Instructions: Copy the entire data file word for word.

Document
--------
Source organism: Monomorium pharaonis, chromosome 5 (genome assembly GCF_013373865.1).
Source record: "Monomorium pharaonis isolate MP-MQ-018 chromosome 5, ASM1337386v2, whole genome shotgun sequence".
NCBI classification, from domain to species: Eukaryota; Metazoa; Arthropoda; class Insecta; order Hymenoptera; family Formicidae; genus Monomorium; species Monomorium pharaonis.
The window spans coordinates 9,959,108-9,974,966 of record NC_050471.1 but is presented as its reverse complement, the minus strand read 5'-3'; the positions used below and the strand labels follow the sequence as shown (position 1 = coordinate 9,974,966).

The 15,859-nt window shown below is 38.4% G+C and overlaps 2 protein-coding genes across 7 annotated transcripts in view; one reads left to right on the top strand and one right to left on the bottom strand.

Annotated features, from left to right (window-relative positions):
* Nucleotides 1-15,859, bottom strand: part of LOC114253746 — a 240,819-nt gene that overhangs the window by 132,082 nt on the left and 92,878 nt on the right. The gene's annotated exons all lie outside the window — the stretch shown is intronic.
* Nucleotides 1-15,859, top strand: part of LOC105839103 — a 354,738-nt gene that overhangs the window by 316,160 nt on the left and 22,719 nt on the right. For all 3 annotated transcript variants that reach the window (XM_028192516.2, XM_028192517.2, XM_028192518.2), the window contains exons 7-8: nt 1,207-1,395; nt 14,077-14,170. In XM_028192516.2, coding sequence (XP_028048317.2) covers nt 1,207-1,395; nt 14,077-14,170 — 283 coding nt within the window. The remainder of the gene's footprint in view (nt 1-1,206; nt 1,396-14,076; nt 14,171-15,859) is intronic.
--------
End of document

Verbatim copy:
Source organism: Monomorium pharaonis, chromosome 5 (genome assembly GCF_013373865.1).
Source record: "Monomorium pharaonis isolate MP-MQ-018 chromosome 5, ASM1337386v2, whole genome shotgun sequence".
NCBI classification, from domain to species: Eukaryota; Metazoa; Arthropoda; class Insecta; order Hymenoptera; family Formicidae; genus Monomorium; species Monomorium pharaonis.
The window spans coordinates 9,959,108-9,974,966 of record NC_050471.1 but is presented as its reverse complement, the minus strand read 5'-3'; the positions used below and the strand labels follow the sequence as shown (position 1 = coordinate 9,974,966).

The 15,859-nt window shown below is 38.4% G+C and overlaps 2 protein-coding genes across 7 annotated transcripts in view; one reads left to right on the top strand and one right to left on the bottom strand.

Annotated features, from left to right (window-relative positions):
* Nucleotides 1-15,859, bottom strand: part of LOC114253746 — a 240,819-nt gene that overhangs the window by 132,082 nt on the left and 92,878 nt on the right. The gene's annotated exons all lie outside the window — the stretch shown is intronic.
* Nucleotides 1-15,859, top strand: part of LOC105839103 — a 354,738-nt gene that overhangs the window by 316,160 nt on the left and 22,719 nt on the right. For all 3 annotated transcript variants that reach the window (XM_028192516.2, XM_028192517.2, XM_028192518.2), the window contains exons 7-8: nt 1,207-1,395; nt 14,077-14,170. In XM_028192516.2, coding sequence (XP_028048317.2) covers nt 1,207-1,395; nt 14,077-14,170 — 283 coding nt within the window. The remainder of the gene's footprint in view (nt 1-1,206; nt 1,396-14,076; nt 14,171-15,859) is intronic.